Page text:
Monmouth Community Fridge is a volunteer group who redistribute nutritious, surplus food from local businesses to help prevent food waste in Monmouth. Based on the same site as Mockingbird Consulting’s office and with such a great cause at the heart of it, we couldn’t wait to help remove some of the more mundane tasks for the volunteers and improve food safety at the same time.
The setup consists of three fridges and a freezer unit, and the existing setup had a number of digital thermometers that would be read and recorded by the volunteers twice a day.
We’d spoken before with the group about WiFi or Bluetooth thermometers, however as the fridges were housed in the old stable block with solid brick walls about 300mm thick it was clear that an alternative radio technology would be needed. Thankfully, we’re LoRaWAN experts and the same radio technology that can send data about crops and weather over long distances is also perfect for sending data over short distances through Grade II listed walls!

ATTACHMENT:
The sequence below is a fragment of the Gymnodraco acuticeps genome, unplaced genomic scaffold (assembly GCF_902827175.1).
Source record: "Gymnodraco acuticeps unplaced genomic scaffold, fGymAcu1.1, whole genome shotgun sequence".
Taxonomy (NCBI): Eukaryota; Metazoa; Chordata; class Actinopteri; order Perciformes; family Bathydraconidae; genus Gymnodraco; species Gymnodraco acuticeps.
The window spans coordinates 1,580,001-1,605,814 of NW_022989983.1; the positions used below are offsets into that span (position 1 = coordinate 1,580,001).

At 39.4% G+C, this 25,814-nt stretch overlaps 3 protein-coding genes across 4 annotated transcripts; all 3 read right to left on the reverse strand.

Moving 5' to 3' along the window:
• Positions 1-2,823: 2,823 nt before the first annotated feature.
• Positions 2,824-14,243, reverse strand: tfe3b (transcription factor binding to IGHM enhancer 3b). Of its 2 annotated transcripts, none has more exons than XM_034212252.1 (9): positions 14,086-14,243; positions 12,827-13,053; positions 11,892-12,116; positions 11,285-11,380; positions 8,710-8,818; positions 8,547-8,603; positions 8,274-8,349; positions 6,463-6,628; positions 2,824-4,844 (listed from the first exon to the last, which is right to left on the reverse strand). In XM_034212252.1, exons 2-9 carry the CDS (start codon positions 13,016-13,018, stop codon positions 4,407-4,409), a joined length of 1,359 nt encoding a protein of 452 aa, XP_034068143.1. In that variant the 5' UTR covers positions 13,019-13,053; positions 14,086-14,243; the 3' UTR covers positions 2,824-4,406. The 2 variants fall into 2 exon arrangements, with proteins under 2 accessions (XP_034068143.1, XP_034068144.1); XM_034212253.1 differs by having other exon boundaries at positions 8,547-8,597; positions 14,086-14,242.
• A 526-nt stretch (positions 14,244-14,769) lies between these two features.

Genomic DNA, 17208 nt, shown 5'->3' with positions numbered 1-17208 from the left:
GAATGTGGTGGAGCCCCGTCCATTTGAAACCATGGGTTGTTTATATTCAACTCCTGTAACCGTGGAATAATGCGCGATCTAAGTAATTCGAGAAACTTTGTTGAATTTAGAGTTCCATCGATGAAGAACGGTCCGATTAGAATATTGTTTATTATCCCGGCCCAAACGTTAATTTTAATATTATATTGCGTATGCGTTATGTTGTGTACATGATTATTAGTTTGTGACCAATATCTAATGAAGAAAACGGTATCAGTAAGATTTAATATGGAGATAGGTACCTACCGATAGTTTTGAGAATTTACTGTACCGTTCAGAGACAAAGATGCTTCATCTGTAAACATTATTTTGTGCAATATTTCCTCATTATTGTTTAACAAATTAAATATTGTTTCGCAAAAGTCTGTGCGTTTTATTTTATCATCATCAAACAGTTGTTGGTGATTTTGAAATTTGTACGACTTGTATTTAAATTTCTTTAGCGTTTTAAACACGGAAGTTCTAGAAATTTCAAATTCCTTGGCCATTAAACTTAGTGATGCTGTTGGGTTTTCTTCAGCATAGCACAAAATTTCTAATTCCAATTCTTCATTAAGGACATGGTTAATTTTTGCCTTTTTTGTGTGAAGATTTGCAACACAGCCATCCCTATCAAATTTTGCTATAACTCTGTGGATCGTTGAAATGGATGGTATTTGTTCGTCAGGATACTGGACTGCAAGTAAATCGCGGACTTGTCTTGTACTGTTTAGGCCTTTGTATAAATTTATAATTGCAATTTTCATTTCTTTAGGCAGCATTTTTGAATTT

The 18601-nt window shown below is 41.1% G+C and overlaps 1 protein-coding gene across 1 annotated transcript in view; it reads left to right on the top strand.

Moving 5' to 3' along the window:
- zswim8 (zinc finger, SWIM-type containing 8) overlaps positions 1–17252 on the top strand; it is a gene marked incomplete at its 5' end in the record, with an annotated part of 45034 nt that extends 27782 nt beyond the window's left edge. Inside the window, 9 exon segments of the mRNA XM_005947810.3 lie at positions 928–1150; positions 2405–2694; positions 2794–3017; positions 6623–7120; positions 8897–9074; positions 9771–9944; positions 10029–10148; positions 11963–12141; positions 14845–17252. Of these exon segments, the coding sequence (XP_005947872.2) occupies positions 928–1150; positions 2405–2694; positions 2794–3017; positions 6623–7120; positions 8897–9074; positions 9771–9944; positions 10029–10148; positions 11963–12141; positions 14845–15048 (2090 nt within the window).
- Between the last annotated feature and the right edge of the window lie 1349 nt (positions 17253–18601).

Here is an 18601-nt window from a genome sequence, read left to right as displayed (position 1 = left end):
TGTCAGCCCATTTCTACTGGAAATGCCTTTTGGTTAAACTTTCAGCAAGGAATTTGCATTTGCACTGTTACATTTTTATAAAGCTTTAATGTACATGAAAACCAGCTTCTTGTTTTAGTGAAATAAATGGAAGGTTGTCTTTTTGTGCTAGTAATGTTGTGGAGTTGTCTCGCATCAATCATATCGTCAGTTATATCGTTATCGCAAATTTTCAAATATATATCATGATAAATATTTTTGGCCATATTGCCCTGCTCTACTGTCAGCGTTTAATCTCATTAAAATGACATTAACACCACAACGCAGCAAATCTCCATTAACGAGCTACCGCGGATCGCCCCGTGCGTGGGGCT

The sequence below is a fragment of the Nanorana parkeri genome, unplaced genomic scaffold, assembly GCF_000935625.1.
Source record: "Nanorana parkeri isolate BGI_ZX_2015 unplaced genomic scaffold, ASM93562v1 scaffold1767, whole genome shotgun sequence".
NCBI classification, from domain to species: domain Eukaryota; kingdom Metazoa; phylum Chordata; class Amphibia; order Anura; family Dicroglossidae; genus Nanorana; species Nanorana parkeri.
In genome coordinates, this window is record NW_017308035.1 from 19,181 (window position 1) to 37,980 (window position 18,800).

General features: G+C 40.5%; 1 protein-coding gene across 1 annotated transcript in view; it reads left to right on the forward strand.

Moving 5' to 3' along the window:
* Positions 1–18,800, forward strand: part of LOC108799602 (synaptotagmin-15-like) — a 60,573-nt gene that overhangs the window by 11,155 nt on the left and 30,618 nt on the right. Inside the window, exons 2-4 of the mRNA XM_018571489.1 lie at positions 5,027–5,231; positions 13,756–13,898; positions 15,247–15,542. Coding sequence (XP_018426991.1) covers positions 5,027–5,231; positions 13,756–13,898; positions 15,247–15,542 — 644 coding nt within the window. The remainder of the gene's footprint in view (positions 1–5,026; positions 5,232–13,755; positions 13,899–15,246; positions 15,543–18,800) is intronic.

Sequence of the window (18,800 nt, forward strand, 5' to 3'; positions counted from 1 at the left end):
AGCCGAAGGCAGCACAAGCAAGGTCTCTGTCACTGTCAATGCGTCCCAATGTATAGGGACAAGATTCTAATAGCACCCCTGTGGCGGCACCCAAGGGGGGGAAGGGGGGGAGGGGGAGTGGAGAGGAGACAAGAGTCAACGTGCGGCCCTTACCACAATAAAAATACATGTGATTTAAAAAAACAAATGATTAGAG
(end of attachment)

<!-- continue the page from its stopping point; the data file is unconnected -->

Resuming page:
As a starting point, we placed an ELSYS ESM5K sensor into the freezer and connected it to our platform. Instantly, we started to collect data on the temperature, humidity, and light conditions inside the fridge using the free tier dashboards from Datacake .
Once we had proved the sensor data was being recorded properly, we configured alerts within Datacake to send emails when the temperature rises above -18.5°C to ensure there is time for the community volunteers to act before breaching the Food Standards Agency guidelines on storing frozen food, and a second alert when the light levels are above 0lux for more than 5 minutes. Why do we monitor the light levels inside a freezer? So we know when the door has been left open!
We’re delighted that we were able to donate our time and resources to the project, and we wish the team behind the Monmouth Community Fridge all the best for the future!